An example of a device that uses PoE *and* runs at gigabits speed?

Discussion in 'Cisco' started by Ramon F Herrera, Jul 25, 2008.

  1. A collegue of mine insists that it is impossible for a port to have
    gigabit speed while simultaneously using 802.3af PoE.

    Can anyone please confirm or deny?

    There's a round of beers running on this one.

    -RFH
    Ramon F Herrera, Jul 25, 2008
    #1
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  2. Ramon F Herrera

    Trendkill Guest

    Re: An example of a device that uses PoE *and* runs at gigabitsspeed?

    On Jul 24, 10:05 pm, "Brian V" <> wrote:
    > "Ramon F Herrera" <> wrote in messagenews:...
    >
    >
    >
    > > A collegue of mine insists that it is impossible for a port to have
    > > gigabit speed while simultaneously using 802.3af PoE.

    >
    > > Can anyone please confirm or deny?

    >
    > > There's a round of beers running on this one.

    >
    > > -RFH

    >
    > Your collegue would be wrong. Done all the time and has been out for a
    > couple years now. In the Cisco world the 7941G-GE and 7971G-GE phones are
    > gigabit, both of them use PoE. Pretty much all switches from the 3560 on up
    > offer a version of Gig PoE, ie 3560G-24PS, 3750G-24PS, etc.


    I think he is saying that the port will then not push gig throughput,
    not that PoE doesn't run on gig ports or something. Can anyone with
    an IP phone run a ftp test to a local server and see the throughput
    they get?
    Trendkill, Jul 25, 2008
    #2
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  3. Ramon F Herrera

    whit3rd Guest

    Re: An example of a device that uses PoE *and* runs at gigabitsspeed?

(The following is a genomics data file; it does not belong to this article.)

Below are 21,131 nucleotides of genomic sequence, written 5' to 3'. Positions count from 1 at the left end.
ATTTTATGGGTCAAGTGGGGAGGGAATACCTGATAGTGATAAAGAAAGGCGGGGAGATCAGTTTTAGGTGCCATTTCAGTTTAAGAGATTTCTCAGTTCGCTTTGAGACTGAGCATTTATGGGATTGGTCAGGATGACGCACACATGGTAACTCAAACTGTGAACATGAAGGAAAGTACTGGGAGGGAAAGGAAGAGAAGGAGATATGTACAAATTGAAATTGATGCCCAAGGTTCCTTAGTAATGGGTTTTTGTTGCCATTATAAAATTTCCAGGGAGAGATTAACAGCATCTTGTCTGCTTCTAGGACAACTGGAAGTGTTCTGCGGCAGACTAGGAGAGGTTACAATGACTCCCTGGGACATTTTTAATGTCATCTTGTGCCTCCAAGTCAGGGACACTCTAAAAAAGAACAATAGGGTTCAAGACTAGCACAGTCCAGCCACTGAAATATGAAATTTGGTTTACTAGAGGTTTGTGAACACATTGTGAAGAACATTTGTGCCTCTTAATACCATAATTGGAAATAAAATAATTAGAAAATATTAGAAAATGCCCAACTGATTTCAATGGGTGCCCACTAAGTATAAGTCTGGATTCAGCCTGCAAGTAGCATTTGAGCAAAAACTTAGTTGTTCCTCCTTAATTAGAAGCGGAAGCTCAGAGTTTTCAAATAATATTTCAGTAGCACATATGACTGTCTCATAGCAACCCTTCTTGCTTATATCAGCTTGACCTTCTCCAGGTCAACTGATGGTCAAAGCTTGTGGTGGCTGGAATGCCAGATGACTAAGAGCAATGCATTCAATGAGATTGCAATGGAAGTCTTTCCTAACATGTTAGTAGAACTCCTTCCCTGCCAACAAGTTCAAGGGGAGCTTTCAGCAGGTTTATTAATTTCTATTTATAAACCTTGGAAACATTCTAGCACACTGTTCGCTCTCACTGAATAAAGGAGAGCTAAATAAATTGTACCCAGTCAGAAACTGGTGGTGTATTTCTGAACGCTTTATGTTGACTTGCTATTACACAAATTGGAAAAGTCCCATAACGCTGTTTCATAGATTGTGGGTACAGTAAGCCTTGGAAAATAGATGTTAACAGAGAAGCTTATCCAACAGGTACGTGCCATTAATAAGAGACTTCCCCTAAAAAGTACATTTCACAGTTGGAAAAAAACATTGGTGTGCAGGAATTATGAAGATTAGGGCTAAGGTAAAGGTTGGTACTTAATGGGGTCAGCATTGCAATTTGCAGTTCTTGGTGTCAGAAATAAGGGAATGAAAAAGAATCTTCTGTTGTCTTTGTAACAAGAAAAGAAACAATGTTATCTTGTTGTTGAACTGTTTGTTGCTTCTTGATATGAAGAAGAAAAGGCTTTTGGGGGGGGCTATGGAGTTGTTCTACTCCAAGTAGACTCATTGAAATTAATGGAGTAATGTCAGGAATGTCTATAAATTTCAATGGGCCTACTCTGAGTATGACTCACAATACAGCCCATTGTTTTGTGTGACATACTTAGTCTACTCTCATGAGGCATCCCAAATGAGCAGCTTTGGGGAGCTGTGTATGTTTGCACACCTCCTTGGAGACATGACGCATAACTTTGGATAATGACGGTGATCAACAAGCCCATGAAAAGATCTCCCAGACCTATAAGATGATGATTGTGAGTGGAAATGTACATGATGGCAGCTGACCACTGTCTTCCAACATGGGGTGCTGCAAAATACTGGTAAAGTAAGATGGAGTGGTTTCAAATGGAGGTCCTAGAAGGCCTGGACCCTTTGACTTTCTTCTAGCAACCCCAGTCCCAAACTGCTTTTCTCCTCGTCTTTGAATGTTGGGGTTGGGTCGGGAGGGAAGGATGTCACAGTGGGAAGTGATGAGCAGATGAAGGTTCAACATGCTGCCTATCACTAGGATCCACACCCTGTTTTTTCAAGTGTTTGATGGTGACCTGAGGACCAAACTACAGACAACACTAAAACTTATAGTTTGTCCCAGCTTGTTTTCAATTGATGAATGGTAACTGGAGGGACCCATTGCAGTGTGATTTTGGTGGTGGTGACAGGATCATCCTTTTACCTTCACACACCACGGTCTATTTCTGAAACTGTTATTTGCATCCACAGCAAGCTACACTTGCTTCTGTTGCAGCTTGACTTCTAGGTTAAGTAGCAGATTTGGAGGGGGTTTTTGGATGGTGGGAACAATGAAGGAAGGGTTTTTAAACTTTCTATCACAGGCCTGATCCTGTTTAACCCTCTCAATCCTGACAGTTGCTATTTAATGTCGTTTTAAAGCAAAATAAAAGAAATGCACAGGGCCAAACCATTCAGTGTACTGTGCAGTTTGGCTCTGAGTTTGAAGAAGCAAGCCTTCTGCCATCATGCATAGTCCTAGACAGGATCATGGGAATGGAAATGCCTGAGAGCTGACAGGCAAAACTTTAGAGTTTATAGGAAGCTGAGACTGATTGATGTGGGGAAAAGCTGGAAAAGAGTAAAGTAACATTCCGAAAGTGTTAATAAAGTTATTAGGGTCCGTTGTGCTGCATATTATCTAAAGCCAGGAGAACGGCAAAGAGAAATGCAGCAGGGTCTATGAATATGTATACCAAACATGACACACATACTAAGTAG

On Jul 25, 7:49 am, "Brian V" <> wrote:
    > I believe he is refering to how in one mode of PoE it uses the "unused
    > pairs" but in Gigabit there are no unused pairs so how could it work.


    The third-pair differential signal and the fourth-pair differential
    signal
    are used by GigEthernet. Power is fed to the transformer center
    tap, so is a common-mode DC level on the third-pair, and a different
    common-mode DC level on the fourth pair, and the power adds
    nothing to the differential signal, so does not interfere.

    The Ethernet standard allows up to (?) 500V of DC on the twisted
    pair wiring, I seem to recall.

    Look up 'phantom power'; this was a trick of similar sort played
    with microphone preamplifiers, going back to vacuum tube days.
    whit3rd, Jul 25, 2008
    #3
  4. Ramon F Herrera

    Sam Wilson Guest

    In article <ugnik.274054$1.easynews.com>,
    "Joel Koltner" <> wrote:

    > "whit3rd" <> wrote in message
    > news:...
    > "Look up 'phantom power'; this was a trick of similar sort played
    > wth microphone preamplifiers, going back to vacuum tube days."
    >
    > Phantom power is still very much alive and well in professional audio circles.


    And amateur!

    Sam
    Sam Wilson, Jul 25, 2008
    #4
  5. On Fri, 25 Jul 2008 17:52:09 +0100, in sci.electronics.design Sam
    Wilson <> wrote:

    >In article <ugnik.274054$1.easynews.com>,
    > "Joel Koltner" <> wrote:
    >
    >> "whit3rd" <> wrote in message
    >> news:...
    >> "Look up 'phantom power'; this was a trick of similar sort played
    >> wth microphone preamplifiers, going back to vacuum tube days."
    >>
    >> Phantom power is still very much alive and well in professional audio circles.

    >
    >And amateur!
    >
    >Sam

    In what way?


    martin
    Martin Griffith, Jul 25, 2008
    #5
  6. Ramon F Herrera

    JosephKK Guest

    On Fri, 25 Jul 2008 07:49:50 -0400, "Brian V" <>
    wrote:

    >
    >"Trendkill" <> wrote in message
    >news:...
    >On Jul 24, 10:05 pm, "Brian V" <> wrote:
    >> "Ramon F Herrera" <> wrote in
    >> messagenews:...
    >>
    >>
    >>
    >> > A collegue of mine insists that it is impossible for a port to have
    >> > gigabit speed while simultaneously using 802.3af PoE.

    >>
    >> > Can anyone please confirm or deny?

    >>
    >> > There's a round of beers running on this one.

    >>
    >> > -RFH

    >>
    >> Your collegue would be wrong. Done all the time and has been out for a